There’s no doubt that business confidence in the UK (and particularly the north of England) continues to be weighed down by the wider economic climate, with this depreciating 39 points to 3% during the latest reporting.
This is likely to worsen too, as energy prices continue to spiral for business owners, and projected inflation of 18.6% in January is likely to squeeze the consumer period spending further.
However, while such trials and tribulations may be relatively extreme, they’re also part and parcel of maintaining a business. So, what steps can you take to deal with such challenges and continue to thrive over time?
Optimizing Your Access to Cash
For your business to thrive during difficult or economically turbulent times, it’s imperative that you have optimal access to cash.
This is especially true in the case of small businesses, which tend to lack access to credit or existing resources and often struggle to trade due to a restricted cash flow.
Ultimately, having ready access to cash makes it easier to fund your operation and build towards the future, while scaling quickly as and when the opportunity arises.
In order to optimize your real-time cash flow, you could consider taking out a short-term business loan on favourable terms or consider similar funding vehicles such as invoice financing or factoring.
Evaluating Your Business Model
Your company’s business model may also come under scrutiny during challenging times, especially if this offers the opportunity to make fiscal savings or optimize efficiency.
We’ve already witnessed how companies can look to adapt their business models during the rise of e-commerce through the digital age.
More specifically, many established retailers have transitioned at least part of their business online as a way of reducing their overheads and capitalizing on the rise of e-commerce. To this end, the UK’s e-commerce market generated revenue of $117.7 billion last year, while growth of 12% highlights just how many consumers now source, research, and purchase goods online.
So, take stock of your business model and try to identify ways in which this can be made more cost-effective or profitable over time.
Pick the Right Team
For most businesses (even SMEs), payroll remains one of the largest and most significant expenses and one that funds a functional team of employees that complete work and offer utility.
However, maintaining a full-time staff team can create a massive financial burden during times of economic downturn, as demand and revenue fall, and your outlay becomes disproportionate to your income.
In this case, you may need to focus on reducing or restructuring your team, perhaps by minimizing the number of permanent employees and instead relying on freelance creators. Similarly, you could employ experienced staff members with a broader range of skills, improving productivity within a smaller team.
Just try to avoid reducing your number of employees too quickly or taking action that’s too drastic, as this can reduce your team’s capacity and leave you unable to meet real-time demand.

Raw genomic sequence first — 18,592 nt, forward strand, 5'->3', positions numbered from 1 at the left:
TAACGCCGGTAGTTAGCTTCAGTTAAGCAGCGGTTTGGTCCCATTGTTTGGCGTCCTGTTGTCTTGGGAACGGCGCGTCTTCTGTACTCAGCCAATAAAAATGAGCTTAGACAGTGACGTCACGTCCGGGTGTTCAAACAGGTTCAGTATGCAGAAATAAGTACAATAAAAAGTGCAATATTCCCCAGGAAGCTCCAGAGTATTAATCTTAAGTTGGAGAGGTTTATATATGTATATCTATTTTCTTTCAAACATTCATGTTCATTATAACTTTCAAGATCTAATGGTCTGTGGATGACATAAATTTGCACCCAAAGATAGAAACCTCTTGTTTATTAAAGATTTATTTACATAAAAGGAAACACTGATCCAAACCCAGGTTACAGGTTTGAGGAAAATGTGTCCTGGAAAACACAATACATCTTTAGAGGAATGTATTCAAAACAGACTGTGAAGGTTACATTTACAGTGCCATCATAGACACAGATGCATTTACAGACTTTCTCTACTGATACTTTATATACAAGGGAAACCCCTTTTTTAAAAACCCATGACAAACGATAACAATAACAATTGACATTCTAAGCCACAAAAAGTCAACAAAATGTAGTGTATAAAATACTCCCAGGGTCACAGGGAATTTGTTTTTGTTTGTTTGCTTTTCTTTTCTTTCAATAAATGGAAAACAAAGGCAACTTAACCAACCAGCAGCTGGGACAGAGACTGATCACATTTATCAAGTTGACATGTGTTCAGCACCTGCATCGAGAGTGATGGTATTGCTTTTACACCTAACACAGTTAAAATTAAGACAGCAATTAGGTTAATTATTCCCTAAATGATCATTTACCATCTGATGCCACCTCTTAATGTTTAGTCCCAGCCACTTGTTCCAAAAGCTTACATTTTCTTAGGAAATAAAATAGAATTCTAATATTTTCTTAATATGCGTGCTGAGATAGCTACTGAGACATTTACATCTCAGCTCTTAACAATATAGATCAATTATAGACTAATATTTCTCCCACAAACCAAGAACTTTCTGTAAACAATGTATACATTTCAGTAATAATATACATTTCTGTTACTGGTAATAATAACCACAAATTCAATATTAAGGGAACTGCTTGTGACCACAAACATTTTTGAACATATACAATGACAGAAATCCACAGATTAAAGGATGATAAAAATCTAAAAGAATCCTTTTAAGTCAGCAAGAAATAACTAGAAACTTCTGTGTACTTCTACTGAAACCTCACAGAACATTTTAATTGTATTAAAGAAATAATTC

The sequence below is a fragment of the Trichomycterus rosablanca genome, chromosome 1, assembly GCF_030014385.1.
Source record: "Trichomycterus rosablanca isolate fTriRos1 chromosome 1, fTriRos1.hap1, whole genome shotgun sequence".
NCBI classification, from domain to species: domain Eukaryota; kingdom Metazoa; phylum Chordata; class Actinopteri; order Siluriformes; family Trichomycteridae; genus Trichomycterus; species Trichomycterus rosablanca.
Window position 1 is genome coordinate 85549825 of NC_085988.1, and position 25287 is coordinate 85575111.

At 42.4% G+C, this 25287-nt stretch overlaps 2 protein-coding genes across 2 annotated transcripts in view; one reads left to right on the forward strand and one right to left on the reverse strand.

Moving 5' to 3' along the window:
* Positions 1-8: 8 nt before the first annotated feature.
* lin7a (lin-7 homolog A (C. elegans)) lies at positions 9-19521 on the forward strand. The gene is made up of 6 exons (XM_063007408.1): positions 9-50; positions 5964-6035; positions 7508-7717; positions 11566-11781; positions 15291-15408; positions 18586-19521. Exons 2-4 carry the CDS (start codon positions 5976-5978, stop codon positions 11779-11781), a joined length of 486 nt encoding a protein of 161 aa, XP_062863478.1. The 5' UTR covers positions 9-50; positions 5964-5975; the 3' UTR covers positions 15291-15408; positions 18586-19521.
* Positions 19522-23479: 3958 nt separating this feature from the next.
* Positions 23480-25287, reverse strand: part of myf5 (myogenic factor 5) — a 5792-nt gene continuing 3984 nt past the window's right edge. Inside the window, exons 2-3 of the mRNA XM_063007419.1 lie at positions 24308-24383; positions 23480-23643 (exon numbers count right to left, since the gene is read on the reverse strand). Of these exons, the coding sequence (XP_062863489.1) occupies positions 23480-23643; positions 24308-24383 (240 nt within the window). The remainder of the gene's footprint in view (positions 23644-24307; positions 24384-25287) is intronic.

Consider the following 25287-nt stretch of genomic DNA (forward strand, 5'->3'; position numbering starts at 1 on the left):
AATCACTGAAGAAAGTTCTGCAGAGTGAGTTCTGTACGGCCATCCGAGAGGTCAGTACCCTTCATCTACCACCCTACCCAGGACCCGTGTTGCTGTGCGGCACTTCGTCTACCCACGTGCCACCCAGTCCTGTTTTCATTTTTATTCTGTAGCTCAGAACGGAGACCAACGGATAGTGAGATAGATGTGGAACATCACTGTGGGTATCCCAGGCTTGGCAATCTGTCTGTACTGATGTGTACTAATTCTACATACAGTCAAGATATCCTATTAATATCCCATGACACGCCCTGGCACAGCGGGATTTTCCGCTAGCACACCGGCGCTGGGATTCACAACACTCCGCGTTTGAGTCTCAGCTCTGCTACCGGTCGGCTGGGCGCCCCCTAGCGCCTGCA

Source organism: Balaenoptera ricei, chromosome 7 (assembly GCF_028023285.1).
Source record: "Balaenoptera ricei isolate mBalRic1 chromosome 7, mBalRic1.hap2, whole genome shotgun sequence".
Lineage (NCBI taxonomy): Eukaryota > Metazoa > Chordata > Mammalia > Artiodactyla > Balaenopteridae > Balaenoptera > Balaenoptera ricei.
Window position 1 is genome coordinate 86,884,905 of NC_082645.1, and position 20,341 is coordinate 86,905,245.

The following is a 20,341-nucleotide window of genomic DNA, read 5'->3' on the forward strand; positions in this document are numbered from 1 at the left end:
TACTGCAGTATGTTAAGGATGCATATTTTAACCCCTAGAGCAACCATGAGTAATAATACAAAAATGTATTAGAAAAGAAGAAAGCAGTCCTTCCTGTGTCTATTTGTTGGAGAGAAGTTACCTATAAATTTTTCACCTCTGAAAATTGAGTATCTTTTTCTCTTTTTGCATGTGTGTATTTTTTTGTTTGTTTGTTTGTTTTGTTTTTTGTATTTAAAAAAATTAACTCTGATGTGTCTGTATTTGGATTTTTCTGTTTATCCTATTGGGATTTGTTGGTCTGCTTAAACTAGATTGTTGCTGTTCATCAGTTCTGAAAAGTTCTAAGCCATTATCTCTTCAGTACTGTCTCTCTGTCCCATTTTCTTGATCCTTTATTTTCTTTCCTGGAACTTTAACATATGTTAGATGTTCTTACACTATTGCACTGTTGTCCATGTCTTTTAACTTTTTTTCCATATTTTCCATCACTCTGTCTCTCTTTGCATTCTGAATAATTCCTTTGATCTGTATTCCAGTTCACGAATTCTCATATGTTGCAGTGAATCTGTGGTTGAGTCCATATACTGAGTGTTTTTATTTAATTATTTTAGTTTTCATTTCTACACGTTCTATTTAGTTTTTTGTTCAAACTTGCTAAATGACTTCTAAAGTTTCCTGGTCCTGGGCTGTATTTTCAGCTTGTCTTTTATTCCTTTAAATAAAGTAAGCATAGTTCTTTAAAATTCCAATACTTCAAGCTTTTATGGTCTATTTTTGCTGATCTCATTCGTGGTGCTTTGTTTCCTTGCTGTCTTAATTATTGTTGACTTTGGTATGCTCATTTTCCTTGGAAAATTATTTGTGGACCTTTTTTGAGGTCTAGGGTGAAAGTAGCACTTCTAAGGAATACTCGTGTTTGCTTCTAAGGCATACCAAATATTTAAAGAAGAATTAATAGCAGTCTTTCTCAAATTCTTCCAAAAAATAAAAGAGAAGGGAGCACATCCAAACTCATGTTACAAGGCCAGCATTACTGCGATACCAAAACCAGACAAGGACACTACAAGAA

Keep Track of the Competition
Even in emerging markets, there will always be competition and it is imperative that you become aware of these so that they don’t pass you by.
Analyzing the performance of your top competitors can provide you with useful insight into how they are operating and what makes them profitable – find out what they are offering to their clients and what can you do to gather attention or attract them to your business instead.
Accept that your business plan might not be right for you, learn from your mistakes, and strive to remain ahead of the curve.
Raise Awareness of your Business
Clients and customers won’t be aware of your products and services if they are not told about them, which is why your presence and visibility both online and offline is so important in the current climate.
Enhance your website to include all the necessary information for clients clearly and make it easy to locate from the homepage.
You may decide to optimize your SEO strategy and start a blog on your website, providing visitors with useful and relevant content regularly. Try to gain backlinks from other websites if you have worked with them previously, or you can offer them informative content to post on their sites and link back to you.
Social media is also very important, with the majority of users spending over two hours per day on social media platforms. It is in your best interest to therefore communicate with your followers regularly, posting updates for any important milestones or offers.
These individuals may leave comments or share your posts with their followers, creating a chain reaction where your business will likely increase its brand awareness.
Be Aware of Changes in the Economy
Economic changes can have a drastic effect on the performance of any business, which is why you must remain up-to-date regarding the latest news. The UK choosing to leave the EU and the more recent economic crisis means businesses need to be decisive and informed when making judgments.
If your business appears to be failing or struggling, you need to take a step back and evaluate the bigger picture, rather than focus on one matter. There are some aspects that you have no control over, so ensure you do what you can and remain confident in your business.